Is ketamine legal in some places

The Charité researches ketamine

Friday evening. Five people in their twenties are sitting in the shared kitchen of an old building in Prenzlauer Berg. Later they will stagger together through the Berlin night until they are unable to move. One of them, Mara *, a student, athletic type, puts fine lines of white powder on a mirror with a big grin on her lips. The start of the evening: with ketamine. Mara draws one of the lines through her nose.

Mara first used ketamine when she was 17. Suddenly it tingled everywhere. The result was a fit of laughter. A knife tip of the powder was sufficient for this condition. Today she needs more. “There are phases when I take Keta every weekend because it's a real challenge. When you dance, your body is pulled back and you have to fight it, ”she says. Mara now takes half a gram per weekend. The body quickly develops tolerance to the substance. The trips often do not even last an hour, then Mara has to refill. After all, the ebb of the intoxication is more pleasant than with other party drugs.

The anesthetic, synthesized for the first time in 1962, which can put both animals and humans into a kind of comatose sleep, is firmly anchored in Berlin's nightlife. Many take it in small doses after partying to counteract the stimulating effects of other drugs. Others are primarily looking for the dissociative effect of the substance. Because it separates body from mind, the world seems unreal, out-of-body experiences are possible. K-Hole is the name given to the condition shortly before fainting: similar to a near-death experience. Now the drug is to be given a new purpose in Germany: as a miracle cure for depression.

30 Berliners get ketamine legally

As early as 2006, 18 severely depressed people were injected with ketamine at the Institute of Mental Health in the USA, the world's largest research center for mental disorders. After a short time, the symptoms subsided. Ketamine blocks the NMDA receptors in the central nervous system, which could be a binding site for glutamate. Glutamate dysregulation plays a role in depression, that much is known. The exact reasons for the potency of the drug in depressed people have not yet been clarified.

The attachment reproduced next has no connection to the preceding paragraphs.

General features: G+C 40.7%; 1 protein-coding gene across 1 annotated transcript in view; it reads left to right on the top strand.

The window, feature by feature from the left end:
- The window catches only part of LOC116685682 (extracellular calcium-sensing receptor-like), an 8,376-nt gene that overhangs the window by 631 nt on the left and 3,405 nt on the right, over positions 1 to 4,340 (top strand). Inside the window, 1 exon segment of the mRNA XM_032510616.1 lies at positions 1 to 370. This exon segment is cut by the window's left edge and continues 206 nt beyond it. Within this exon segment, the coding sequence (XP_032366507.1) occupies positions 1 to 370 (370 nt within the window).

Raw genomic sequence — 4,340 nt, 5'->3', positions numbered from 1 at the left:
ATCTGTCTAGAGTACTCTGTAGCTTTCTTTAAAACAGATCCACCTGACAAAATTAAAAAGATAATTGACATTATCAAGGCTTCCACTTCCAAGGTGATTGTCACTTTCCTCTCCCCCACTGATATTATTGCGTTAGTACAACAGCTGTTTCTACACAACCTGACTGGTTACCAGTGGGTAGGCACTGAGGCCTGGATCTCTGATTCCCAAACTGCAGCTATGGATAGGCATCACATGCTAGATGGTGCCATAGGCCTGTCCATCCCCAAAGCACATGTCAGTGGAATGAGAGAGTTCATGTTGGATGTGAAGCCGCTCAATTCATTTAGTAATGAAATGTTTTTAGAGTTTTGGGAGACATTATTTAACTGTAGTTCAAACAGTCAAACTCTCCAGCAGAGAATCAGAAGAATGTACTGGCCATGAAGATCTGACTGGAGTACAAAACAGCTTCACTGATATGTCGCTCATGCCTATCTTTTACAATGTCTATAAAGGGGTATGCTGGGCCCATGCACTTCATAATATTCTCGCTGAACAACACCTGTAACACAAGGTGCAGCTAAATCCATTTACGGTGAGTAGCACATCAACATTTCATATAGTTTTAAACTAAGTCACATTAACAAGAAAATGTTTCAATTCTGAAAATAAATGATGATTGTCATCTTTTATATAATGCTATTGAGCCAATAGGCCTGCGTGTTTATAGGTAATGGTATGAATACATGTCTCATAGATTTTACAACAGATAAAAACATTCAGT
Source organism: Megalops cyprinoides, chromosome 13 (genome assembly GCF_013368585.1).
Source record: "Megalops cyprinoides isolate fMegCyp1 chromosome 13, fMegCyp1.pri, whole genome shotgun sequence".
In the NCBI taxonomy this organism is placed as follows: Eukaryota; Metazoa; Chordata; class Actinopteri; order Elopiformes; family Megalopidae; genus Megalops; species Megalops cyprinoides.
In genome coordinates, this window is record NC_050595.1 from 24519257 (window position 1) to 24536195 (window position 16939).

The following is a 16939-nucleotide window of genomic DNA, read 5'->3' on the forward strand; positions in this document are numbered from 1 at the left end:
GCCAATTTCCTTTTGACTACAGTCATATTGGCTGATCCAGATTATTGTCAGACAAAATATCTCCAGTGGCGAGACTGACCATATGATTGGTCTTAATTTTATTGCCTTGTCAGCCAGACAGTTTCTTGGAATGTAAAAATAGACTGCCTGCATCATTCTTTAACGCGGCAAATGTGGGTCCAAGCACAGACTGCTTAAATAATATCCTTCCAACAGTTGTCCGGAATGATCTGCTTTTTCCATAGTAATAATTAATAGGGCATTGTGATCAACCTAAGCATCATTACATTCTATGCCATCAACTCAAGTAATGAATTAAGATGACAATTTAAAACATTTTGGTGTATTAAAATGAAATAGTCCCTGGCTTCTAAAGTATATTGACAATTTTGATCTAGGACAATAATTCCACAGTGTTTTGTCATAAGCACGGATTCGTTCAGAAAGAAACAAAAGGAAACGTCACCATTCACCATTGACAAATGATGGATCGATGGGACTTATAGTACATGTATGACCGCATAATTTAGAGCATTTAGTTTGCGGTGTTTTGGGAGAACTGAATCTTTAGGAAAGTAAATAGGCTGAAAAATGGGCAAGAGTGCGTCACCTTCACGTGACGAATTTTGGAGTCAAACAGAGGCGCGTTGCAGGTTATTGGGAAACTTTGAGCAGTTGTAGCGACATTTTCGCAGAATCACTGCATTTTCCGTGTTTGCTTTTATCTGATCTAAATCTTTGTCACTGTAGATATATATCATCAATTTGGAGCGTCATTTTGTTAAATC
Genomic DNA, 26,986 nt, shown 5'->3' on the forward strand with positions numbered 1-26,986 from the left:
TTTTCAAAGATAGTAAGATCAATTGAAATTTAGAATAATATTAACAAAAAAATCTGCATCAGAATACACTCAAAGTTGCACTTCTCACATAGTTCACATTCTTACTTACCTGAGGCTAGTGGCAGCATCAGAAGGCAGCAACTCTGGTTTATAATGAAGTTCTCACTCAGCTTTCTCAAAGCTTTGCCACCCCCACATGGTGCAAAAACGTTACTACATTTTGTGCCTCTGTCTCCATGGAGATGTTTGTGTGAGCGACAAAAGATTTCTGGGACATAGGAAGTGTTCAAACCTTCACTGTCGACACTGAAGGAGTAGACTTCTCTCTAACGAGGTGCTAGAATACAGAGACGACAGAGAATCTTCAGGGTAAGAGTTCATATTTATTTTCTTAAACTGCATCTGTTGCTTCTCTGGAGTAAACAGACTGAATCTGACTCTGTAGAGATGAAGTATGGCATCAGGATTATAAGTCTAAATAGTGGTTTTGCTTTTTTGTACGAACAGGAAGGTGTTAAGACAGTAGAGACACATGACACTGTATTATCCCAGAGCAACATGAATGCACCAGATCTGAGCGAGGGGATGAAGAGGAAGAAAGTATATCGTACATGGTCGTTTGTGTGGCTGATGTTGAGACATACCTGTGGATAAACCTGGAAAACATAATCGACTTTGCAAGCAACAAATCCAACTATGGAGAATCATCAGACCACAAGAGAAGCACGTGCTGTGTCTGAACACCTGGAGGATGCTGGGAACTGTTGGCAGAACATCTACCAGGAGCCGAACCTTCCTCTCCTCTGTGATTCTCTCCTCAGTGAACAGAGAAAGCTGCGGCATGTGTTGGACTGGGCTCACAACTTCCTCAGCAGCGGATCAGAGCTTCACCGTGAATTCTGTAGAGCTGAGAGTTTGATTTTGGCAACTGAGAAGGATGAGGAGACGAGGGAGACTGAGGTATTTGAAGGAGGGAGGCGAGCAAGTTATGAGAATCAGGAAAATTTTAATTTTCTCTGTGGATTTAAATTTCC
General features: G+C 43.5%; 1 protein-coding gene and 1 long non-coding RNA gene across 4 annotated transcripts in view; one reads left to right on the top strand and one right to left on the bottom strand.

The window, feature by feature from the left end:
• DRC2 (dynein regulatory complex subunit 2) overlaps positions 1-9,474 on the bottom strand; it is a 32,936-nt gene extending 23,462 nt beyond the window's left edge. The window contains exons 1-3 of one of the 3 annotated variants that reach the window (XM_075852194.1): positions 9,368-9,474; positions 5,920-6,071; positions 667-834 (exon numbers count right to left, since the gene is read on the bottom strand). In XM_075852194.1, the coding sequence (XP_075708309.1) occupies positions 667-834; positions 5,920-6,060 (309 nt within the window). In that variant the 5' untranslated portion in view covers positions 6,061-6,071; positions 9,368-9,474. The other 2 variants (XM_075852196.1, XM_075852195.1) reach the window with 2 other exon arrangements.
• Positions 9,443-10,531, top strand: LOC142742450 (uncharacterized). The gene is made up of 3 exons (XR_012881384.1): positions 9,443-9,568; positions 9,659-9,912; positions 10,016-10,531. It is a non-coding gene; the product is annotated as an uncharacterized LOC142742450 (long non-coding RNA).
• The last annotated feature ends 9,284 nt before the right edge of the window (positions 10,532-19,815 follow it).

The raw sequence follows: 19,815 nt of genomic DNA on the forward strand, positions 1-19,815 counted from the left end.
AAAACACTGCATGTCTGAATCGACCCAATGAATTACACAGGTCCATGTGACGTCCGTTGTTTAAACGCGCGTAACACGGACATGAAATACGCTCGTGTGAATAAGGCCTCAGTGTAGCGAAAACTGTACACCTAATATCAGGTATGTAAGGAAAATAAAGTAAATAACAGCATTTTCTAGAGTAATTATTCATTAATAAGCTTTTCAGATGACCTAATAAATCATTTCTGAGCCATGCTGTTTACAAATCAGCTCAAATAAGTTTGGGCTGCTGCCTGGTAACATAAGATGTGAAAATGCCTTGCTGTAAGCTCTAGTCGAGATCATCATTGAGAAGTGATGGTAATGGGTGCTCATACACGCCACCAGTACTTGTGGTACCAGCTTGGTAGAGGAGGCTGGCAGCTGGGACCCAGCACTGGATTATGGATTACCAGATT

Malek Bajbouj from the Center for Neurology, Neurosurgery and Psychiatry at the Berlin Charité wants to change that. He has been working with ketamine for several years. There are currently 30 subjects in treatment. How often and in how high a dose the drug is administered to them remains a secret. "In a third of the patients the effect starts immediately, in a third with a delay, and the remaining patients feel nothing," he describes his observations. Not a bad quota for an antidepressant.

Love of life for potential suicides

The study will expire at the end of this year, and the next one will start in September. So far, Baibouj has been optimistic: "If it is administered in a suitable setting, it definitely has a future in the treatment of depression." In the USA there are already around 20 centers in which mental illnesses are treated with ketamine.

The first ketamine practice opened in Germany a year ago. Frank Mathers is the name of the doctor who began in Cologne as the first in Germany to treat people with severe depression with ketamine. Today he is speaking in a Wilmersdorf conference room. The stocky man with an American accent is an anesthetist and teaches dentists how to use nitrous oxide. He has now administered ketamine as an antidepressant to around 50 patients between the ages of 24 and 80. "People come to me who have already been treated as inpatients, who have attempted suicide and who do not work with conventional antidepressants," he explains. “After consultation with the treating psychiatrist and a detailed anamnesis, the therapy begins.” But not everyone is suitable for treatment with ketamine: In people with anxiety disorders, psychoses or schizophrenia, the drug can intensify existing symptoms.